Effect of seeding treatments and climate on fire regimes in Wyoming sagebrush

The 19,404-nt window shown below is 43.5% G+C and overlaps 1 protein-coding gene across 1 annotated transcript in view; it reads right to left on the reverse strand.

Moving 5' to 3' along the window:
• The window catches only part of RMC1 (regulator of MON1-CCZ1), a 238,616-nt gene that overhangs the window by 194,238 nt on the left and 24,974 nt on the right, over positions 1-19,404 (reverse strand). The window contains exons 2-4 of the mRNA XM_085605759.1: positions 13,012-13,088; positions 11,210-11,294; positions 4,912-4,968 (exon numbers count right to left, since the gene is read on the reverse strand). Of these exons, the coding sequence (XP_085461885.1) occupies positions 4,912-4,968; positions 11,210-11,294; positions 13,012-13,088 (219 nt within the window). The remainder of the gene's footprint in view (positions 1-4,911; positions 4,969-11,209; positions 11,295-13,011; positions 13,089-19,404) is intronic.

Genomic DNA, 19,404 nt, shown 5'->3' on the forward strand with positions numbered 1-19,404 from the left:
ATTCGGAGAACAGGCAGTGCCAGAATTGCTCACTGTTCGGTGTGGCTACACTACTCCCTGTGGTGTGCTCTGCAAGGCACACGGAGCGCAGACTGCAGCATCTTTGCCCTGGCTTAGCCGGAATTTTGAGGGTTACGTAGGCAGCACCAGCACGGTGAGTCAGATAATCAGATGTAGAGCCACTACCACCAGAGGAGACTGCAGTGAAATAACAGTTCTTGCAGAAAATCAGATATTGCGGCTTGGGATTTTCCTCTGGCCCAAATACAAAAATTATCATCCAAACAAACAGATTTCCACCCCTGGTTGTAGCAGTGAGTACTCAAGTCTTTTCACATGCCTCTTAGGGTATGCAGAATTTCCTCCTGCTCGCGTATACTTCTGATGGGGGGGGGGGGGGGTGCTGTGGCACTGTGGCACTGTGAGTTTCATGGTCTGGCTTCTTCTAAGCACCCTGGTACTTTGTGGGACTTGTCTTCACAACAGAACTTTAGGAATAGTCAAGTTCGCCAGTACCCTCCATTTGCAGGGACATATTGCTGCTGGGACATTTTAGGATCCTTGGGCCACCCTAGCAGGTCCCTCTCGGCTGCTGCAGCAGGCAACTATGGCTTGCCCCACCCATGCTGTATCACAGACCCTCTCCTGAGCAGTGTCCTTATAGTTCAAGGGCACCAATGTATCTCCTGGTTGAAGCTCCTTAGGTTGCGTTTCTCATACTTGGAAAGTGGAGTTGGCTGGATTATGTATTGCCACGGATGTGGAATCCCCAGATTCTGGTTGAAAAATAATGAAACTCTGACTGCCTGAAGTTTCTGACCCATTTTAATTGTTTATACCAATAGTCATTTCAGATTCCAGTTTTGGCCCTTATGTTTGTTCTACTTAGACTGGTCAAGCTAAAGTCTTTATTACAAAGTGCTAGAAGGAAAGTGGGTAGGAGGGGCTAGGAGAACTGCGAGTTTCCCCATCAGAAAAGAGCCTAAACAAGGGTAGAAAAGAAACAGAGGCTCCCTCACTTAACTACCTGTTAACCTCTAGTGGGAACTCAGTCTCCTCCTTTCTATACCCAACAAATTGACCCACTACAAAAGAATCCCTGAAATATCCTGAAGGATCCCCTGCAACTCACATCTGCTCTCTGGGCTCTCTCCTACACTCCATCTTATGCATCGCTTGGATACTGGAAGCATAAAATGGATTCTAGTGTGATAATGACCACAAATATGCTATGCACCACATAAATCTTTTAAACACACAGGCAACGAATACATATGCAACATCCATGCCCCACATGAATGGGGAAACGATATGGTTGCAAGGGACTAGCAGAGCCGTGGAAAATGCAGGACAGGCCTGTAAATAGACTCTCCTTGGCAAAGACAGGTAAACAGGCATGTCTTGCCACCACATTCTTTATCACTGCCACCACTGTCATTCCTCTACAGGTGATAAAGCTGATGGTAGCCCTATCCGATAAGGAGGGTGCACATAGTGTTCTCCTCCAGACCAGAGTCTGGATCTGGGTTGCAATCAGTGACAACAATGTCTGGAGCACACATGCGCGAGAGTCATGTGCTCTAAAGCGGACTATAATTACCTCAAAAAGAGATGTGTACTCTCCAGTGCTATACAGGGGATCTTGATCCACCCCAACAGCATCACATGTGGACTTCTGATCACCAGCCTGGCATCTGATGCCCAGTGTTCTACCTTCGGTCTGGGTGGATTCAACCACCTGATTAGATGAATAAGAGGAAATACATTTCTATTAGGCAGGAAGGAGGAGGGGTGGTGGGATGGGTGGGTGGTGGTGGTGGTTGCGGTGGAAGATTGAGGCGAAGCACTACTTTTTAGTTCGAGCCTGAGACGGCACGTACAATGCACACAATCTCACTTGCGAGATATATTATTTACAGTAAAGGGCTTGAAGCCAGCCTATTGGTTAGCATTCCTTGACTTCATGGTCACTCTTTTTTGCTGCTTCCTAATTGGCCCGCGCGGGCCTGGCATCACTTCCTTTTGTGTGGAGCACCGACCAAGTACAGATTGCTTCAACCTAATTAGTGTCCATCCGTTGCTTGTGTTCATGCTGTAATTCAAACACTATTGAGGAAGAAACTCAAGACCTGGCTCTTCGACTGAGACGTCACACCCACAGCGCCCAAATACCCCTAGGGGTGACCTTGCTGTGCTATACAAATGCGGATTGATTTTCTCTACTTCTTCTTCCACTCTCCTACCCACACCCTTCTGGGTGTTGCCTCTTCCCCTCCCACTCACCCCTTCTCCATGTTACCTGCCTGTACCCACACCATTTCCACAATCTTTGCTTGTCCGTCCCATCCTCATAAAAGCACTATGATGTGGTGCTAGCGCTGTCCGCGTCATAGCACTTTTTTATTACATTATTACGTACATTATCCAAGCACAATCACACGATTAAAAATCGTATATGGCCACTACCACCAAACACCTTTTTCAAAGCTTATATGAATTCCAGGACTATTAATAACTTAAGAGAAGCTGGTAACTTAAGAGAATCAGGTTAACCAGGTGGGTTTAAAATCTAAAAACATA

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Sites drill seeded before the most recent fire had fewer, less frequent fires with longer fire return intervals (15–20 years) than aerially seeded sites (intervals of 5–8 years). The response of fire regime variables at unseeded sites fell between those of aerial and drill seeding. Increased moisture availability resulted in decreased fire frequency between 1994 and 2014 and the total number of fires since 1955 on sites with unseeded and aerially pre-fire seeding, but fire regimes did not change when drill seeded. Greater annual grass biomass likely contributed to frequent fires in the arid region. In Wyoming big sagebrush steppe, drill seeding treatments reduced wildfire risk relative to aerial seeded or unseeded sites.

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